The ditch was nearly a half-mile long. It bordered a farmer’s land to the south and brought irrigation water to his corn. A two-lane country road bordered the north side of the ditch. That was the road my sister and I took to pick wild asparagus. Our plastic baskets with garish plastic daisies carried our organic harvests home, up a steep driveway and into our mother’s newly-revised dinner plans. She was always so gracious when we’d arrive home, sweaty and beaming. Of course, we can eat the asparagus!
Sometimes, she joined our ditchside hunts. That meant our little brother had to come. I wasn’t very happy about having helpers. The more they picked, the less we picked. Every load of asparagus was seasoned with mounds of salty pride. When my mom praised our haul, then prepared it and served it, I was supporting our family in a small way. Me, a provider? Collecting those thin green stalks was my first taste of self-sufficiency. Wild dreams of surviving as a pioneer seemed reachable. Look out, Laura Ingalls: I had a banana-seat bike with a basket, three hundred mosquito bites on my legs, and a song to whistle.
Western Meadowlarks lived along the ditch. They have a very distinctive song. They called to each other as we snapped stalks. At the time, I didn’t know I was paying attention to them until my brother said, “Those are asparagus birds.” We never saw them, but we heard them. I wouldn’t be able to pick out a Western Meadowlark in a police line up. There’s Big Bird. Tweety. Foghorn Leghorn. Some random bird. Sam the Eagle. Woodstock. Sorry, officer, I don’t know who did that to your cruiser.
But if you play a recording of a Western Meadowlark singing, I’ll be 10-years-old with dirt under my nails and a theory; sticks of melted butter makes almost anything more tolerable, especially asparagus. After all that work, fueled by all that pride, I never admitted to anyone that I didn’t like the asparagus we picked. I did it solely out of love. Wouldn’t it be ironic if it turned out they all hated asparagus too? Perhaps they ate it just to please me?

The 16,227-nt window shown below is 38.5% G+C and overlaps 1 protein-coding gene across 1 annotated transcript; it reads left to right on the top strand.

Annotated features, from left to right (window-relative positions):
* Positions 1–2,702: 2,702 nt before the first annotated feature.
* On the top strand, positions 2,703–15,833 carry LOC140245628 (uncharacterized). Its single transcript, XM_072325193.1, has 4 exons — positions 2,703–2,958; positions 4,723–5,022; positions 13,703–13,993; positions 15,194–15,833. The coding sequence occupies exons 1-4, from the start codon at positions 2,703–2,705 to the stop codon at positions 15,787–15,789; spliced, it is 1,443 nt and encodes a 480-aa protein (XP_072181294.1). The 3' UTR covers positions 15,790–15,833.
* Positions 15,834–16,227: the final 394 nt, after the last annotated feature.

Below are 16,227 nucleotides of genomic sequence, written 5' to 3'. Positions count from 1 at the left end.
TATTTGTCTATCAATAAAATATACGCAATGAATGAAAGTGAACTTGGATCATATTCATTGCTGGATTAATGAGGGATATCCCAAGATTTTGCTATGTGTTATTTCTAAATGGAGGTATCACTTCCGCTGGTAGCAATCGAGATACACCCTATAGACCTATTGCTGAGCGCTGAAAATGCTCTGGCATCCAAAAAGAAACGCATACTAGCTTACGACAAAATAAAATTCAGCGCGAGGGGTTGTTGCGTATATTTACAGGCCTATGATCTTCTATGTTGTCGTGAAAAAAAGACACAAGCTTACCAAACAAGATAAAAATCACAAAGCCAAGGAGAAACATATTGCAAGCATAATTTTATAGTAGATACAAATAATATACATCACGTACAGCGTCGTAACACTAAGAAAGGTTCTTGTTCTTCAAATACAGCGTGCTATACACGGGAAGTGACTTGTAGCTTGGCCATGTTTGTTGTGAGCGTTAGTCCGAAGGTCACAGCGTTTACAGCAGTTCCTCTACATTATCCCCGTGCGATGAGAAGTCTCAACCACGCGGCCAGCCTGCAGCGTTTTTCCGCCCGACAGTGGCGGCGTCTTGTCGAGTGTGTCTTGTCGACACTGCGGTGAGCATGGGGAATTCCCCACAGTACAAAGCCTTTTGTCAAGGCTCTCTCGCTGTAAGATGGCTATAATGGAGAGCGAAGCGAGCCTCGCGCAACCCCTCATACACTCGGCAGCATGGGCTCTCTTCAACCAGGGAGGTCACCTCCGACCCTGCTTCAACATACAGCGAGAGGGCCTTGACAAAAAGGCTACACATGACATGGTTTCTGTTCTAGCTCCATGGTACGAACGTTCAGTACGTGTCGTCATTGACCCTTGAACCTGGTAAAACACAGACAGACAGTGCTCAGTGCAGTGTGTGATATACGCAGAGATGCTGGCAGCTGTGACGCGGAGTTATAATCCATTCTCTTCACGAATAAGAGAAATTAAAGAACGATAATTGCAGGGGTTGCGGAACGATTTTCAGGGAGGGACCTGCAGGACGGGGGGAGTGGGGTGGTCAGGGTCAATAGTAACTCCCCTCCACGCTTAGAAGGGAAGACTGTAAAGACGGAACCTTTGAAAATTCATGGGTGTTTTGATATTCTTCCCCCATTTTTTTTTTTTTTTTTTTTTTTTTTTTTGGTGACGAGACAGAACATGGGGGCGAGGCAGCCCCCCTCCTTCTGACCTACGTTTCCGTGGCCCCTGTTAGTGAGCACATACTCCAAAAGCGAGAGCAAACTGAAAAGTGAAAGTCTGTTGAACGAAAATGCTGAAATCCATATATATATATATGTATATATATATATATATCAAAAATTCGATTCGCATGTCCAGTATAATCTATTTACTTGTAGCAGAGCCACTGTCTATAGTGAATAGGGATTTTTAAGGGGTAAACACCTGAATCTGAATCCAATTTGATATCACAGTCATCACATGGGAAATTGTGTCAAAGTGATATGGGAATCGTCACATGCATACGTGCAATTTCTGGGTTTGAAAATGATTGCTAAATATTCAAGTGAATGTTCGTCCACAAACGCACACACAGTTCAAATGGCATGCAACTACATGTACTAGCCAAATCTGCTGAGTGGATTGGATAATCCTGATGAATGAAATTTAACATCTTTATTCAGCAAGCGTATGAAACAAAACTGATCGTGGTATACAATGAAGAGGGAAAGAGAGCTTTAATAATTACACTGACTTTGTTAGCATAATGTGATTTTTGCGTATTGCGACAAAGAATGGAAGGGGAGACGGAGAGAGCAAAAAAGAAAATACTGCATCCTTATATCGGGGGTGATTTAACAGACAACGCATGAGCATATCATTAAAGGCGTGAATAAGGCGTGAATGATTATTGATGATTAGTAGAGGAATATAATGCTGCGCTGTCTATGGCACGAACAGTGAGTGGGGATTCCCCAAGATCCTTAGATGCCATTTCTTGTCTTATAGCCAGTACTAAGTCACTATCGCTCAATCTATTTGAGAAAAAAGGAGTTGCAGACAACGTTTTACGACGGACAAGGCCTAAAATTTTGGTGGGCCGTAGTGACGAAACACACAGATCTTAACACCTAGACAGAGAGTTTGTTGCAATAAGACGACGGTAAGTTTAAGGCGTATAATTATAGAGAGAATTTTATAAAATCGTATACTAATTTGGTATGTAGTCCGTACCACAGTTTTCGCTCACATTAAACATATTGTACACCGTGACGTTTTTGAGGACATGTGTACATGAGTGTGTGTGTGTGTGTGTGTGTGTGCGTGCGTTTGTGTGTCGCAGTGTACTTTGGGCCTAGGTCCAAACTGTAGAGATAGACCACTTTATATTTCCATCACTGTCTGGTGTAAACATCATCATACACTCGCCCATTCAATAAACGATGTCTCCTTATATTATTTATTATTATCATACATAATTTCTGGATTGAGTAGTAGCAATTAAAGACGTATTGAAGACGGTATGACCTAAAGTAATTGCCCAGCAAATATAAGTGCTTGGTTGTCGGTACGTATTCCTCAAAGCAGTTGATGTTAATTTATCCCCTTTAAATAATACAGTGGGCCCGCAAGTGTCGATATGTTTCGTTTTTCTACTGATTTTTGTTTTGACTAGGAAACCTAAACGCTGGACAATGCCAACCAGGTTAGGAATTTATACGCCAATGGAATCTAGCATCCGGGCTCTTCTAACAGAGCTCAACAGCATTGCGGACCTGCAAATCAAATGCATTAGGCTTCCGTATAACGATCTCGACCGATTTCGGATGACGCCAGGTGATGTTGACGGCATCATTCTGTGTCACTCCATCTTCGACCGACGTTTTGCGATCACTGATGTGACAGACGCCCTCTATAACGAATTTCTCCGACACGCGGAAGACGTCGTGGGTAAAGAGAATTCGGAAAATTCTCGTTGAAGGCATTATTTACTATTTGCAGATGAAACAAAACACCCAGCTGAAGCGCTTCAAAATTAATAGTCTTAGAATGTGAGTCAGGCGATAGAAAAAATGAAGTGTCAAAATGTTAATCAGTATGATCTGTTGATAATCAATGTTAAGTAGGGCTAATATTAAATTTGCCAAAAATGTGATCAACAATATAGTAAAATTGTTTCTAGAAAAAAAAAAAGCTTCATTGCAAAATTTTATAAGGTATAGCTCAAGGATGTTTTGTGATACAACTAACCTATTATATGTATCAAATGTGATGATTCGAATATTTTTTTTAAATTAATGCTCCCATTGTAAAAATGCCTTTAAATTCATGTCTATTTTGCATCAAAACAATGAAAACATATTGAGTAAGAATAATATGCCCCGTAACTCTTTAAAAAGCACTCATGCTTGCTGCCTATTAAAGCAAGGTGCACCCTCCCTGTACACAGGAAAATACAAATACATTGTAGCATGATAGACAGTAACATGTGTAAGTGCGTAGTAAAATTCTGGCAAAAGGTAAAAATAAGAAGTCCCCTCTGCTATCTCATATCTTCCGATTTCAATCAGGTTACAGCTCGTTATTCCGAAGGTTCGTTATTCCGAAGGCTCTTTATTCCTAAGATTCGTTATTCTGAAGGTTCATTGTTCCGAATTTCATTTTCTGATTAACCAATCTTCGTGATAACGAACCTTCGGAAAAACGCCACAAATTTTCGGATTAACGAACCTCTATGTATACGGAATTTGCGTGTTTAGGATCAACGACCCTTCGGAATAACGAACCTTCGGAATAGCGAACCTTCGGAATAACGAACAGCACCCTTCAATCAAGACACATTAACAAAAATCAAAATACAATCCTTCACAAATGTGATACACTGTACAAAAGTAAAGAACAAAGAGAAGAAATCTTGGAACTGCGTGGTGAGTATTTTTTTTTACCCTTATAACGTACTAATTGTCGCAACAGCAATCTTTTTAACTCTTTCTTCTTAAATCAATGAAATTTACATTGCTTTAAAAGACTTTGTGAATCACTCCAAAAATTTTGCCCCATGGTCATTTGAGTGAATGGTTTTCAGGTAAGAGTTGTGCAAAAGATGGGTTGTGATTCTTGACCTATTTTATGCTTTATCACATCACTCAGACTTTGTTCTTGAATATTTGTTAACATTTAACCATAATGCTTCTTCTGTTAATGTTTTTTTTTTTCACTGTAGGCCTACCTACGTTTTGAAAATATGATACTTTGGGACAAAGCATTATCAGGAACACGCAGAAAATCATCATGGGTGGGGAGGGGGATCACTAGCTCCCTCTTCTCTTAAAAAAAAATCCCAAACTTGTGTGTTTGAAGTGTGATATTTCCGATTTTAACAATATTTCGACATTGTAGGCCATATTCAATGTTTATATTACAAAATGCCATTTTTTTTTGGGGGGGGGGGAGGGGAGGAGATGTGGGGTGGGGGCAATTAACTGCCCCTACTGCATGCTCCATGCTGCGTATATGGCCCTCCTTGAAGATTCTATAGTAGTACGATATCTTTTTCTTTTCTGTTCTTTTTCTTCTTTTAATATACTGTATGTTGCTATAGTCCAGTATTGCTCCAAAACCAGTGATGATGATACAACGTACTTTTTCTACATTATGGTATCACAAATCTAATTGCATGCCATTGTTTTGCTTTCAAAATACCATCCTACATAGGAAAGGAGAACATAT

What a vision: Five people eating asparagus they hated because each believed it meant more to the others than themselves.
The Western Meadowlark sings on and on, never changing her call. They nest in the grassy plains of North America and have a wide range; yet they all sound the same. Our asparagus birds lived in the high desert of western Colorado. There are some things that never change or fade, some things that feel eternal and good. The ache of leg muscles as they power a banana-seat bike up a driveway felt eternal and good. I could have brought my mom food forever, but winter came and eventually someone laid pipe in the ditch and covered it with dirt.
No more asparagus. No more pretending to like asparagus. It was time to move on from bike to car, from my parents snoozing in the bedroom across the hall to snoozing on the other side of the state. But if we gathered in the same room again and a Western Meadowlark swooped by and perched on a branch, she’d have to say something. They’re chatty.
We’d look at each other and say, “It’s an asparagus bird.”